THERE will, of course, always be days like this. It is just that, as far as Celtic are concerned, they have become increasingly common in significant games at Hampden Park.
Scorers: St Mirren - Goncalves 8, McGowan (pen) 64, Thompson 69; Celtic - Hooper 45, Mulgrew 90
Referee: W Collum
This, their third straight defeat at the national stadium, again raised some uncomfortable questions for Neil Lennon to answer.
On those rare occasions when St Mirren defeat Celtic, they tend to do it with style. Although Celtic hit the bar twice and missed a penalty, it is possible to argue that the scoreline flattered the Parkhead side in the end. Charlie Mulgrew’s rasping drive from 25 yards brought his team to within a goal of St Mirren but there was no time for any further play. The centre-half’s goal, well-struck though it was, could not atone for his penalty miss at the start of the second-half, when the score was 1-1. His side-footed effort lacked the venom required although Craig Samson still deserved huge credit for the save, having flung himself to his right.
Celtic equalised in the final minute of the first-half, and they determined to quickly gain the upper hand after the interval. However, Mulgrew’s miss seemed to set them back further. If anything, Celtic’s play was even more disjointed in the second half, and they conceded two goals in six minutes to go 3-1 down with 20 minutes still to play.
As the clock counted down, many of their supporters started to drift away from a place that is fast becoming a cemetery of hopes for them and their team. “We can see you sneaking out,” the St Mirren fans sang with glee. Who would have thought it? Certainly not Frank McGarvey, the former Celtic and St Mirren player, who last week insisted the Paisley side had “almost no chance” of creating a cup shock.
Perhaps the surprise would have been Celtic winning at Hampden. Since that 2-0 defeat by Ross County in his first semi-final in charge, Lennon has seen his side win on only four of their last nine visits to the national stadium, though this, he seemed to suggest afterwards, was the worst performance they had posted under him here.
Celtic’s travails should not detract from the quality of St Mirren’s play, however. They were in control for the majority of the 90 minutes and did not let the loss of an equaliser on the stroke of half-time, or the concession of a penalty so shortly after the interval, affect them. Indeed, while Celtic visibly wilted after Mulgrew’s effort was saved, St Mirren gained great succour from their goalkeeper’s heroics.
Celtic had allowed their opponents’ midfield to dominate and St Mirren accepted the invitation to establish an early foothold on the game, with John McGinn and Conor Newton setting the tone for excellent performances. St Mirren made the breakthrough after only eight minutes with a sweeping move instigated by skipper Jim Goodwin’s fine sliding challenge to rob Georgios Samaras of possession. He then fed Esmael Goncalves, who took the ball for a run before laying it off for McGowan.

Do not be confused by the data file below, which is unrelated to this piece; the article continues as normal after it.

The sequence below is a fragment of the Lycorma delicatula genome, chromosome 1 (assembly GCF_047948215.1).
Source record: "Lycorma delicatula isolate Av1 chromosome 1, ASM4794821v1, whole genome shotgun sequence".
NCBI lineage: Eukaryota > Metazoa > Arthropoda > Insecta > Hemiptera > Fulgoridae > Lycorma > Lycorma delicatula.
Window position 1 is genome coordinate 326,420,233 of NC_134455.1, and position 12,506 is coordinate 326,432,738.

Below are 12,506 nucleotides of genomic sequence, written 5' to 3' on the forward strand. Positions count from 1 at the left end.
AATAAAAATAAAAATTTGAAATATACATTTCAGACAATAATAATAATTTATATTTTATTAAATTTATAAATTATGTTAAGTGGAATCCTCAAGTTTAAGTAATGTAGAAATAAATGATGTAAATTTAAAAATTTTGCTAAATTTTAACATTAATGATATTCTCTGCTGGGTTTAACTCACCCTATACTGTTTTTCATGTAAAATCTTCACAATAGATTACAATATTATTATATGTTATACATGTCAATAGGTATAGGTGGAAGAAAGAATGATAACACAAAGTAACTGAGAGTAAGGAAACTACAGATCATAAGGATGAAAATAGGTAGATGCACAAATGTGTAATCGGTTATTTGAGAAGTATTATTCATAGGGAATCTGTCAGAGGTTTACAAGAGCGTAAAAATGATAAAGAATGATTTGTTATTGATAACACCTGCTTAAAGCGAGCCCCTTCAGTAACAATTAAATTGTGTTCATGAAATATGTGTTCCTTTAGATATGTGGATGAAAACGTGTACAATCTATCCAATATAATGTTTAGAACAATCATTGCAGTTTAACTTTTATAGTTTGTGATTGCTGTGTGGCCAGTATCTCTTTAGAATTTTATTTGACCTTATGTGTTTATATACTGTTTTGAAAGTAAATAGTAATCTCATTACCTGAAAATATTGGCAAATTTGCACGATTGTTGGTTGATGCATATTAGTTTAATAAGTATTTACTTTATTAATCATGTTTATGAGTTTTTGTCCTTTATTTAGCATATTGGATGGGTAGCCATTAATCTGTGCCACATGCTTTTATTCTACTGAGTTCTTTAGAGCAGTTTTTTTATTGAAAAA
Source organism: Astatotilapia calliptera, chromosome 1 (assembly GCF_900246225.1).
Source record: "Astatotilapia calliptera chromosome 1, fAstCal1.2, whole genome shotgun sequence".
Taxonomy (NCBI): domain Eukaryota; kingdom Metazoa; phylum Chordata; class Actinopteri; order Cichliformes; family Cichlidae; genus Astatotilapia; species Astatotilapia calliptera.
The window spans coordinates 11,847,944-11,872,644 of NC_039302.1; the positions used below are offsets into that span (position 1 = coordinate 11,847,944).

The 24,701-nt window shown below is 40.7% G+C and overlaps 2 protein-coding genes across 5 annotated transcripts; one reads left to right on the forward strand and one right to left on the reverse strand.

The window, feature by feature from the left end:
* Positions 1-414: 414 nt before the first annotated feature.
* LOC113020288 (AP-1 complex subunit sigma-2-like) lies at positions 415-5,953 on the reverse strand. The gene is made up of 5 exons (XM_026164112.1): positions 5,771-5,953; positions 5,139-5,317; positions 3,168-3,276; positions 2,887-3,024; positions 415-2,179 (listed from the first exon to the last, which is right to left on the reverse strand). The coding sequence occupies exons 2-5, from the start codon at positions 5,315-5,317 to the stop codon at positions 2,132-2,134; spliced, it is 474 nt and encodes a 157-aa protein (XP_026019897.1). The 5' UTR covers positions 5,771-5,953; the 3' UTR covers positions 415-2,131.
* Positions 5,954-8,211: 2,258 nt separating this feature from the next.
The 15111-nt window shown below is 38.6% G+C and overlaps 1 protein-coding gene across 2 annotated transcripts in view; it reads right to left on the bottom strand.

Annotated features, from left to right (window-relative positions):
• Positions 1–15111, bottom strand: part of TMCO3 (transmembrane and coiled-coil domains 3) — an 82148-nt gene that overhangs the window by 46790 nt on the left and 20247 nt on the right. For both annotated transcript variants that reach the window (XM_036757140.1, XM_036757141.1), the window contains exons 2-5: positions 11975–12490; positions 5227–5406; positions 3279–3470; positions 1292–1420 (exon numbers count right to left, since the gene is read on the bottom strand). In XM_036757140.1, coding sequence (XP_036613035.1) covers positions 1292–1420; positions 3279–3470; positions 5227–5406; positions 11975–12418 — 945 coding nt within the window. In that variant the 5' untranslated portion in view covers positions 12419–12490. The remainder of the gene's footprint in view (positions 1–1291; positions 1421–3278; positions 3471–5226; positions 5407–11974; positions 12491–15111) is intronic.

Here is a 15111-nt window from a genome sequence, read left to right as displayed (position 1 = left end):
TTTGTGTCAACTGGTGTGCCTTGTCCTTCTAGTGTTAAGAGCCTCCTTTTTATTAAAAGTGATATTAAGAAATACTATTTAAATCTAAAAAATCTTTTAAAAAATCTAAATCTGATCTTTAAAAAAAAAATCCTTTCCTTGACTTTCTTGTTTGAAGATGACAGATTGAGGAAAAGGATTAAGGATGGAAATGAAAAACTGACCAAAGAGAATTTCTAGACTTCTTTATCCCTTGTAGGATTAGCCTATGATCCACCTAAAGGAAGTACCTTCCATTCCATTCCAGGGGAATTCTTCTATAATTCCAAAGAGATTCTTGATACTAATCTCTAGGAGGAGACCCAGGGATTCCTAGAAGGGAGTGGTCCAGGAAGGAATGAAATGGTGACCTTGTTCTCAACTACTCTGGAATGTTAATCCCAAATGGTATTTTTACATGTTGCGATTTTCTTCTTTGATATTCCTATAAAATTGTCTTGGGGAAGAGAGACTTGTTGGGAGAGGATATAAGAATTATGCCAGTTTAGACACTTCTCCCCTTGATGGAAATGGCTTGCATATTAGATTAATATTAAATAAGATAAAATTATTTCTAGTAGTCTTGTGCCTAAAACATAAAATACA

Another two passes were completed before Newton swung the ball into the area, where the on-loan Goncalves had taken up good position between the two Celtic centre-halves. He lunged at the ball and managed to make an effective connection with his shin, the ball ending up in the net after bashing off a post.
Celtic were simply unable to get going. The rutted-looking Hampden turf can’t have helped; nevertheless, it was a surprise to see just how poor Celtic’s control of the ball was. St Mirren were playing on the same patch of grass and yet managed to look so much slicker in possession. Celtic did, though, have glimpses of goal. Hooper expertly brought down a long ball by Scott Brown that had been missed by Goodwin and then sent in a shot that clipped Samson’s bar. A few minutes later Samaras saw a header hit the bar and go over.
Celtic drew level in the 45th minute, Hooper scoring his 23rd goal of the season at the back post after Brown’s cross. Having levered their way back into the game, Celtic’s subsequent failure to make any kind of headway caused Lennon even greater distress on the sidelines. Mulgrew’s penalty woe was an obvious setback though it was also undoubtedly harsh on Goodwin, the player penalised for handball after doing well to block a Lassad shot. When Mulgrew – whose hands were in the air, rather than by his side – handled a Gary Teale effort 15 minutes later, Willie Collum, the referee, had no option but to point to the spot again. The impressive Paul McGowan showed Mulgrew how to do it, and sent Lukasz Zaluska the wrong way.
Yesterday, Samaras chose to post one of those performances that make Celtic fans howl with frustration; indeed, it was similar to the one he gave against Ross County here in 2010. At one point an attempted pass to a team-mate landed 40 yards behind him and helped spring another St Mirren attack. He wasn’t alone in being patently off-form. Commons came on for Lassad immediately after St Mirren’s second goal, while Samaras made way for Anthony Stokes soon after.
In the 69th minute, Steven Thompson volleyed Marc McAusland’s cross from the right past Zaluska. It was a brilliant finish. St Mirren then played out the rest of the game in relative comfort. Celtic were restricted to long-range efforts by the end. One of them did manage to evade Samson, who saw Mulgrew’s shot whip past him into the net. It was the defender’s failure to score from 12 yards that defined his team’s day but St Mirren’s victory owed everything to their own impressive endeavours.
Celtic: Zaluska; Matthews, Wilson, Mulgrew, Izaguirre; Brown, Wanyama, Ledley, Samaras; Lassad, Hooper. Subs: Fasan, Stokes, Commons, Lustig, Kayal.
St Mirren: Samson, Carey, Van Zanten, McAusland, McGinn, Goodwin, Newton, Goncalves, Thompson, McGowan, Teale. Subs: Guy, Barron, Mair, Imrie, Adam.